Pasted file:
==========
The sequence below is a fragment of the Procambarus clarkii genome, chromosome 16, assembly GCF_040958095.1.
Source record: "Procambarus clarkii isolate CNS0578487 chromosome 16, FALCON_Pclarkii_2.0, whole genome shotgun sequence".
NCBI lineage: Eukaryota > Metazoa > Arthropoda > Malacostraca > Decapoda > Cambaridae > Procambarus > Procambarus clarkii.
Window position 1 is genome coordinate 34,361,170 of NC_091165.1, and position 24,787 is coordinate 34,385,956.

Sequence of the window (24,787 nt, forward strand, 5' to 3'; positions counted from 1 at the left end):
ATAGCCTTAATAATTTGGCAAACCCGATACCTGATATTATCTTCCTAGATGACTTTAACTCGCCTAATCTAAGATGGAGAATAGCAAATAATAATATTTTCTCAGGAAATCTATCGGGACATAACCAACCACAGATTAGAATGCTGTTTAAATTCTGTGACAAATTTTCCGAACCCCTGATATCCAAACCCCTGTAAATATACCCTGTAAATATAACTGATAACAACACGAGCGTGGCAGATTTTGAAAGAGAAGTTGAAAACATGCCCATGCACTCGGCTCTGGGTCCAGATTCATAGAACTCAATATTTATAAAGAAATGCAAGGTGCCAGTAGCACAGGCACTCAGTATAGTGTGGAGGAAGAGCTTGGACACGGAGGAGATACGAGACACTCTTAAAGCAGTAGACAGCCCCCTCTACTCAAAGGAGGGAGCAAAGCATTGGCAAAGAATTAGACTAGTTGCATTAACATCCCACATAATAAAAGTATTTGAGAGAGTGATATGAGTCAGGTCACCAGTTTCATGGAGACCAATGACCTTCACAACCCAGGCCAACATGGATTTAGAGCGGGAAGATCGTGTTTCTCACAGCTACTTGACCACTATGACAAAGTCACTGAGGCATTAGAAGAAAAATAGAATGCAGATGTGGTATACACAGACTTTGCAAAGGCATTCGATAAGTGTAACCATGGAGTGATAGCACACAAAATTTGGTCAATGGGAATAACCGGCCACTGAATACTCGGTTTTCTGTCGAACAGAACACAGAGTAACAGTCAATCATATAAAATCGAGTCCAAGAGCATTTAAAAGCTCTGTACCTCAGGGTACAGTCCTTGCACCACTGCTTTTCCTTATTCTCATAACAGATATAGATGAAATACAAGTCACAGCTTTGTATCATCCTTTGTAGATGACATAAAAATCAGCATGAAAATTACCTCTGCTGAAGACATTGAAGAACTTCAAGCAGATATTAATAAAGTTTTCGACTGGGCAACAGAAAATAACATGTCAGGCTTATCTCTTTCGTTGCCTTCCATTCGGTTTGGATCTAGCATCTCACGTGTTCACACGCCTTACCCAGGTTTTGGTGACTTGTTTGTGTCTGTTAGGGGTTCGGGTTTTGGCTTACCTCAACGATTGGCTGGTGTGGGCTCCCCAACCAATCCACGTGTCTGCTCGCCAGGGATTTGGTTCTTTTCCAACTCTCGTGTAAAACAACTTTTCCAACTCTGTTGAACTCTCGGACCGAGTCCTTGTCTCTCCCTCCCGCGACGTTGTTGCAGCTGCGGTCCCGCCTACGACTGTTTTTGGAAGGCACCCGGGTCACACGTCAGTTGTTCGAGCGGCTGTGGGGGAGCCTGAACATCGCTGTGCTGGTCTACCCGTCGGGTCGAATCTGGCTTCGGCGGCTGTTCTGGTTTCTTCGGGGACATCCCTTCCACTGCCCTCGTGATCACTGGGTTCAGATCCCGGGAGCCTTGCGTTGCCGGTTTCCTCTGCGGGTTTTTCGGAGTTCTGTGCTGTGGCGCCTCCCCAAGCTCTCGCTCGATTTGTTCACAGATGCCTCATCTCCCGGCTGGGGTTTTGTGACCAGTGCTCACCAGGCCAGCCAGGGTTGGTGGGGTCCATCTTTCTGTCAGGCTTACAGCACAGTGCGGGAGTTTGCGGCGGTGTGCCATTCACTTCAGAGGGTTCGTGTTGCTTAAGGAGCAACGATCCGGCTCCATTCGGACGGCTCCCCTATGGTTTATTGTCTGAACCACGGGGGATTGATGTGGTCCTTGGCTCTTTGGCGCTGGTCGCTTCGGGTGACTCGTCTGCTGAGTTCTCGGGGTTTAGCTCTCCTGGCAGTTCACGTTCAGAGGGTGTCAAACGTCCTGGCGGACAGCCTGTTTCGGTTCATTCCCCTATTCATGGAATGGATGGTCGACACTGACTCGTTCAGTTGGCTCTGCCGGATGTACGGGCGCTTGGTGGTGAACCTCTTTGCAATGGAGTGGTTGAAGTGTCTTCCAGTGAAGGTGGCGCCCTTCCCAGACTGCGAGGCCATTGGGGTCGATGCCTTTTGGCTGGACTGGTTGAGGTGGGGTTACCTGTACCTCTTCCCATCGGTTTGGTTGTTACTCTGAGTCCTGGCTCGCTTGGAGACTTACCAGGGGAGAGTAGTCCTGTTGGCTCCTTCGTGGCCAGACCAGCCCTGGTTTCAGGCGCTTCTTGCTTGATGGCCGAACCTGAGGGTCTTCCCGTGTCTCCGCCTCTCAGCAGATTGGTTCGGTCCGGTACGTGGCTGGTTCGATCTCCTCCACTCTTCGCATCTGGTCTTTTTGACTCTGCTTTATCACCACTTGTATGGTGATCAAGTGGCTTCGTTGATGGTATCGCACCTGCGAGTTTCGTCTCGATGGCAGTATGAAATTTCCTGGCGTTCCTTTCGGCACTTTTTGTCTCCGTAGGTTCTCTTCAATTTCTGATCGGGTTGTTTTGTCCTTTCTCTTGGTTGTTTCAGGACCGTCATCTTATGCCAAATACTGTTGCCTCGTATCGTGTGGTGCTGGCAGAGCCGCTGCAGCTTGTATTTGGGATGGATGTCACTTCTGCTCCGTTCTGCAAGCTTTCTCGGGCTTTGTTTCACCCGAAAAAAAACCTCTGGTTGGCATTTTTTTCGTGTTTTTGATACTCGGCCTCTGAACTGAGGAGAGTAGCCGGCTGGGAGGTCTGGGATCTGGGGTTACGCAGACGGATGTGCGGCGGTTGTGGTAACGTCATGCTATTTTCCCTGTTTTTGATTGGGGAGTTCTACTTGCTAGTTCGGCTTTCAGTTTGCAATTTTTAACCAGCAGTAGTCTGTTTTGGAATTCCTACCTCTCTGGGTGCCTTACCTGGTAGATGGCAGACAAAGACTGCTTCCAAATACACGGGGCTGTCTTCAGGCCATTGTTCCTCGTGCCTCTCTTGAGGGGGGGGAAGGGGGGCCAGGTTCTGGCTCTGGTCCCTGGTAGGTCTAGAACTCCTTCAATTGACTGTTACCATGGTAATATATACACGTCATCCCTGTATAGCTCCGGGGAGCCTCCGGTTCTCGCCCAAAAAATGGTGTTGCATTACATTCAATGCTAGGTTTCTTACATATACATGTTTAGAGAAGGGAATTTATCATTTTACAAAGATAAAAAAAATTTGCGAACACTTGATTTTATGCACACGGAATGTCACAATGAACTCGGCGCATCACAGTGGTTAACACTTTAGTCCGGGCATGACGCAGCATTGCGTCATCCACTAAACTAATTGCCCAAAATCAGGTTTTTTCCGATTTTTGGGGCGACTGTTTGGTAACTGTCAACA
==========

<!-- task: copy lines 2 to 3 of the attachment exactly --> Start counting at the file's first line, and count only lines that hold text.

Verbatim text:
Source record: "Procambarus clarkii isolate CNS0578487 chromosome 16, FALCON_Pclarkii_2.0, whole genome shotgun sequence".
NCBI lineage: Eukaryota > Metazoa > Arthropoda > Malacostraca > Decapoda > Cambaridae > Procambarus > Procambarus clarkii.